British brewers putting quality beers, packed full of flavour and innovation, into kegs that allow for those beers to be served at the optimal temperature and condition for their styles, are to be celebrated.

The celebration starts here.

If you're a UK brewer putting exciting beer into kegs, you may qualify for the New Wave Of British Keggy Metal Hall Of Fame.

Here's our first inductee: Richard Chamberlin of Brewster's.

Want to join? Get someone to grab a camera and shake your keg for me. Tattoos optional.

1. Mercilessly adapted from the \m/etal-tastic Wiki page for the New Wave Of British Heavy Metal.


The tyranny of beer choice

Man walks into a bar. There are thirty different draught beers. He knows some of them and loves to drink them. He's heard of others and has always wanted to try them. A few are new to him and look appealing.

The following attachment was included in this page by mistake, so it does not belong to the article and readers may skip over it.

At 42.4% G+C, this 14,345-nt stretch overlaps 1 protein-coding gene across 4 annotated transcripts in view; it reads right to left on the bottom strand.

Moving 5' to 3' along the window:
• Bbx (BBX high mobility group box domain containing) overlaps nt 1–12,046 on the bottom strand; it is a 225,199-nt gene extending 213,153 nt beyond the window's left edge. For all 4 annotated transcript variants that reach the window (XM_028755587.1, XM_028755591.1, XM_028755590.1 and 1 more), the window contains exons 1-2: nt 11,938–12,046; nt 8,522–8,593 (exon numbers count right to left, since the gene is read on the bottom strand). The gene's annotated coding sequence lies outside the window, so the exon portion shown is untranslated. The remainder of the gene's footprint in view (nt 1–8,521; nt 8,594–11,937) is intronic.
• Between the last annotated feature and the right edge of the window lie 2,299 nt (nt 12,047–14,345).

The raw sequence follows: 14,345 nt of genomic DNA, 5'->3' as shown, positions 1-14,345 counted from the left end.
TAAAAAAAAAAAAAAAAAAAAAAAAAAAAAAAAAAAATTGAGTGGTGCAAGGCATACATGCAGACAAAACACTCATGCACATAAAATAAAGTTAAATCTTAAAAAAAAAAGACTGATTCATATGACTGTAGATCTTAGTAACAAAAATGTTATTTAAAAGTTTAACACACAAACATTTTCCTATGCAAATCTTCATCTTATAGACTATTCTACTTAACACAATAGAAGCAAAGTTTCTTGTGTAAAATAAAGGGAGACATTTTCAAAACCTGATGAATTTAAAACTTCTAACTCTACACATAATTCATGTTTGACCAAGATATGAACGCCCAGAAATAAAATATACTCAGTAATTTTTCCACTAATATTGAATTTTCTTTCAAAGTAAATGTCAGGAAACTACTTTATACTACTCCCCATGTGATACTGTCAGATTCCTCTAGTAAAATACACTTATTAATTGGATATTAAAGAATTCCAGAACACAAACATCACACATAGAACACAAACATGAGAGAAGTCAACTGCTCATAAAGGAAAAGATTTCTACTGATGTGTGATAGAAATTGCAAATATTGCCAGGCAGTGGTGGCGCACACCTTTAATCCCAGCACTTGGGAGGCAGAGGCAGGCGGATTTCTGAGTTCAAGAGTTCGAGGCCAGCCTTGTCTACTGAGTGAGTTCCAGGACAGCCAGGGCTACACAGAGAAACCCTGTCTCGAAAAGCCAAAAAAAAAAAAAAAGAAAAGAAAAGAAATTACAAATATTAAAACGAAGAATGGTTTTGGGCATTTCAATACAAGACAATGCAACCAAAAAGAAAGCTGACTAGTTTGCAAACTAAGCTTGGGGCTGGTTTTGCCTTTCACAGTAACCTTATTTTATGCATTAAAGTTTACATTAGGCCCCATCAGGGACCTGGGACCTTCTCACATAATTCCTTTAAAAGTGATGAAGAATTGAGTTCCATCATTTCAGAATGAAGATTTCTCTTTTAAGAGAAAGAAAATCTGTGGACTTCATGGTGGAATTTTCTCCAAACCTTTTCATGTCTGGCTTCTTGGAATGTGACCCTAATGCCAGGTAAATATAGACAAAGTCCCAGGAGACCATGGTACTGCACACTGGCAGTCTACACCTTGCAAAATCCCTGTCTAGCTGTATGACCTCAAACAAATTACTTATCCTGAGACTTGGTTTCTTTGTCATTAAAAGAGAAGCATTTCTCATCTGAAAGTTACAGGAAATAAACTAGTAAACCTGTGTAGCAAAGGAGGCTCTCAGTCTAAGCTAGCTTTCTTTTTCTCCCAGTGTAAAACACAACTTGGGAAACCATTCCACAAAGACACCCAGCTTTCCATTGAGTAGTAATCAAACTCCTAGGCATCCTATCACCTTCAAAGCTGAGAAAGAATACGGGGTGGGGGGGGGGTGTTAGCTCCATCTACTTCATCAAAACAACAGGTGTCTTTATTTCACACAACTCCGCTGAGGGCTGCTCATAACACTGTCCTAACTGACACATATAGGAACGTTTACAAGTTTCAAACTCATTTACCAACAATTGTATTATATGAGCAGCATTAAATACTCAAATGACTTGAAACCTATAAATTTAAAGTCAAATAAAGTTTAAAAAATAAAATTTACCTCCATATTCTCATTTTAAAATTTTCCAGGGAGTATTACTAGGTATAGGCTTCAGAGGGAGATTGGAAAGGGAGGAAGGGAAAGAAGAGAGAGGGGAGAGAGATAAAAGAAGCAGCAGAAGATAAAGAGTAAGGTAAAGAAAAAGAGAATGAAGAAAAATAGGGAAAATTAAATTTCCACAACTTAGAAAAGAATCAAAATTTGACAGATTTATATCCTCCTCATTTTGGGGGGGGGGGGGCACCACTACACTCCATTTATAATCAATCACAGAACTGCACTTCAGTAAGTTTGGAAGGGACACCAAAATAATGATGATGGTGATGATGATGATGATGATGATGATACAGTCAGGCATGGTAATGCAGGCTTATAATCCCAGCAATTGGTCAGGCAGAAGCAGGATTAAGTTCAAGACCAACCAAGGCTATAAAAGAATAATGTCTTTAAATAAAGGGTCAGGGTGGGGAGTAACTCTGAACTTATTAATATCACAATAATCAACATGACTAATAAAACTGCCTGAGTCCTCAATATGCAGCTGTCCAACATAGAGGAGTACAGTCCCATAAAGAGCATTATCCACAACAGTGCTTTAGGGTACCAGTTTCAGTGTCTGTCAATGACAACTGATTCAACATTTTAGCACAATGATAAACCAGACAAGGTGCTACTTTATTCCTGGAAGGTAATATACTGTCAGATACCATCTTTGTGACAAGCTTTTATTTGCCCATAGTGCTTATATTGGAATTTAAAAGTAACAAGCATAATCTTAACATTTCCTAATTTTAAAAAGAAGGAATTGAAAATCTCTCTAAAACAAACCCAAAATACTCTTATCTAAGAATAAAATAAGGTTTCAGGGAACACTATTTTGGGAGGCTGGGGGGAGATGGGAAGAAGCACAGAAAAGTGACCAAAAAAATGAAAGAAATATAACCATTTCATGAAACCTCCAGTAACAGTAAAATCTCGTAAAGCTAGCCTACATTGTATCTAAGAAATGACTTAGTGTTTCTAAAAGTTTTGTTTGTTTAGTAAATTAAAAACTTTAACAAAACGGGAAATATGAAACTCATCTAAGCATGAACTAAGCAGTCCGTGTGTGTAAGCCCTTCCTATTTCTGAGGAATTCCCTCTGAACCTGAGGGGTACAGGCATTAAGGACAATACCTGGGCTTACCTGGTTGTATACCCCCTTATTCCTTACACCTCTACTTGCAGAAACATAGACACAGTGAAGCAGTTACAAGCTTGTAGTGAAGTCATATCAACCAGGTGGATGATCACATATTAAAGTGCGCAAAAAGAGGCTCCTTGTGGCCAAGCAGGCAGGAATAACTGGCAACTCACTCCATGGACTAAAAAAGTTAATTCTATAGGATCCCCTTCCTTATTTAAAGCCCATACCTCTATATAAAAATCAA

After five minutes he leaves the bar without buying a beer, frustrated by his inability to choose. He goes next door to a pub.

The pub sells two draught beers; one he loves, one he'd love to try. Buy he's still thinking about the range of beers in the bar. He's regretting not choosing one. He still doesn't know which one he'd choose. All he knows is that he now doesn't want either of the two beers on offer in this pub. He leaves, disappointed. But not sure why he feels that way.

He seeks solace in a tied pub owned by one of his favourite brewers. They only serve one beer. He orders a pint and retreats to a quiet corner. As the glass reaches his lips, he thinks of the beers on offer in the other pub. He regrets not having a choice of beer here.

He feels bitter. Even though he hasn't even drank a beer.

In 'The Tyranny Of Choice', psychologist Barry Schwartz suggests that even though choice is "unambiguously a good thing" and that some choice is good it doesn't mean that more choice is better.